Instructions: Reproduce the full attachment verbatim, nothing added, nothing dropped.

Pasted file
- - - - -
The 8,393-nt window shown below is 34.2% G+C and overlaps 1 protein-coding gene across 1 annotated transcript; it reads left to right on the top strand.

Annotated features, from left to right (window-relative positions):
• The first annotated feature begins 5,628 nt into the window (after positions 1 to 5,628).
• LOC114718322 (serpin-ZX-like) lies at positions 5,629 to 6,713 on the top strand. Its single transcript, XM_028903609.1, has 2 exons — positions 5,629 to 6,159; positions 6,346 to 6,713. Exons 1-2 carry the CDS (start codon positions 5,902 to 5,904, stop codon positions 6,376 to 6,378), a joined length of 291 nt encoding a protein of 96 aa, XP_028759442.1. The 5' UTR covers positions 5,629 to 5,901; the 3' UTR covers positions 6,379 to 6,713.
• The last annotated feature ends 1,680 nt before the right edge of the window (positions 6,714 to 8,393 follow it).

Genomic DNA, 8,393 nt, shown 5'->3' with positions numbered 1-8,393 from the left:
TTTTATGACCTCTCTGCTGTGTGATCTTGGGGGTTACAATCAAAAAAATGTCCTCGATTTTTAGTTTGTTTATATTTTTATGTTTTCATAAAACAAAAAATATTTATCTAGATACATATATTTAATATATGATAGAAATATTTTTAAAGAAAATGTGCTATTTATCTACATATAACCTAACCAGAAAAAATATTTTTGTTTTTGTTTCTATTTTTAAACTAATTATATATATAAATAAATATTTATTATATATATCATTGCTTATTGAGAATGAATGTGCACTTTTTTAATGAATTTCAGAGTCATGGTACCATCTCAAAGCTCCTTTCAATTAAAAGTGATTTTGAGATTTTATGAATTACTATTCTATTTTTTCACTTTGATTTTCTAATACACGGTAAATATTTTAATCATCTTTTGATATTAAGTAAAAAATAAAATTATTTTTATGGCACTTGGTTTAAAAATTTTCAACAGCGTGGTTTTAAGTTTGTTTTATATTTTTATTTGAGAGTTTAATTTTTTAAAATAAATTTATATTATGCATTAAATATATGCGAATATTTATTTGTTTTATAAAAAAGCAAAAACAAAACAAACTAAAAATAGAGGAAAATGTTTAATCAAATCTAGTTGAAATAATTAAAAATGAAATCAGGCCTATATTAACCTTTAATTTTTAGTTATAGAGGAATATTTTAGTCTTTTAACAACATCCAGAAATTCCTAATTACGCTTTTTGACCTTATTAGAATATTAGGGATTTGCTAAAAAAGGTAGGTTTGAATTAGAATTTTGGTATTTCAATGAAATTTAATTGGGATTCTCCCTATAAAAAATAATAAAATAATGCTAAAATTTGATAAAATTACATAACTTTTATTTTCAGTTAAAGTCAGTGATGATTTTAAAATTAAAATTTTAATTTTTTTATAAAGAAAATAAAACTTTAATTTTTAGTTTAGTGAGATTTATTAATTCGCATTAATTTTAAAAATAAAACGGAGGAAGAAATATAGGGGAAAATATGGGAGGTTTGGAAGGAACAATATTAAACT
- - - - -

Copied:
The 8,393-nt window shown below is 34.2% G+C and overlaps 1 protein-coding gene across 1 annotated transcript; it reads left to right on the top strand.

Annotated features, from left to right (window-relative positions):
• The first annotated feature begins 5,628 nt into the window (after positions 1 to 5,628).
• LOC114718322 (serpin-ZX-like) lies at positions 5,629 to 6,713 on the top strand. Its single transcript, XM_028903609.1, has 2 exons — positions 5,629 to 6,159; positions 6,346 to 6,713. Exons 1-2 carry the CDS (start codon positions 5,902 to 5,904, stop codon positions 6,376 to 6,378), a joined length of 291 nt encoding a protein of 96 aa, XP_028759442.1. The 5' UTR covers positions 5,629 to 5,901; the 3' UTR covers positions 6,379 to 6,713.
• The last annotated feature ends 1,680 nt before the right edge of the window (positions 6,714 to 8,393 follow it).

Genomic DNA, 8,393 nt, shown 5'->3' with positions numbered 1-8,393 from the left:
TTTTATGACCTCTCTGCTGTGTGATCTTGGGGGTTACAATCAAAAAAATGTCCTCGATTTTTAGTTTGTTTATATTTTTATGTTTTCATAAAACAAAAAATATTTATCTAGATACATATATTTAATATATGATAGAAATATTTTTAAAGAAAATGTGCTATTTATCTACATATAACCTAACCAGAAAAAATATTTTTGTTTTTGTTTCTATTTTTAAACTAATTATATATATAAATAAATATTTATTATATATATCATTGCTTATTGAGAATGAATGTGCACTTTTTTAATGAATTTCAGAGTCATGGTACCATCTCAAAGCTCCTTTCAATTAAAAGTGATTTTGAGATTTTATGAATTACTATTCTATTTTTTCACTTTGATTTTCTAATACACGGTAAATATTTTAATCATCTTTTGATATTAAGTAAAAAATAAAATTATTTTTATGGCACTTGGTTTAAAAATTTTCAACAGCGTGGTTTTAAGTTTGTTTTATATTTTTATTTGAGAGTTTAATTTTTTAAAATAAATTTATATTATGCATTAAATATATGCGAATATTTATTTGTTTTATAAAAAAGCAAAAACAAAACAAACTAAAAATAGAGGAAAATGTTTAATCAAATCTAGTTGAAATAATTAAAAATGAAATCAGGCCTATATTAACCTTTAATTTTTAGTTATAGAGGAATATTTTAGTCTTTTAACAACATCCAGAAATTCCTAATTACGCTTTTTGACCTTATTAGAATATTAGGGATTTGCTAAAAAAGGTAGGTTTGAATTAGAATTTTGGTATTTCAATGAAATTTAATTGGGATTCTCCCTATAAAAAATAATAAAATAATGCTAAAATTTGATAAAATTACATAACTTTTATTTTCAGTTAAAGTCAGTGATGATTTTAAAATTAAAATTTTAATTTTTTTATAAAGAAAATAAAACTTTAATTTTTAGTTTAGTGAGATTTATTAATTCGCATTAATTTTAAAAATAAAACGGAGGAAGAAATATAGGGGAAAATATGGGAGGTTTGGAAGGAACAATATTAAACT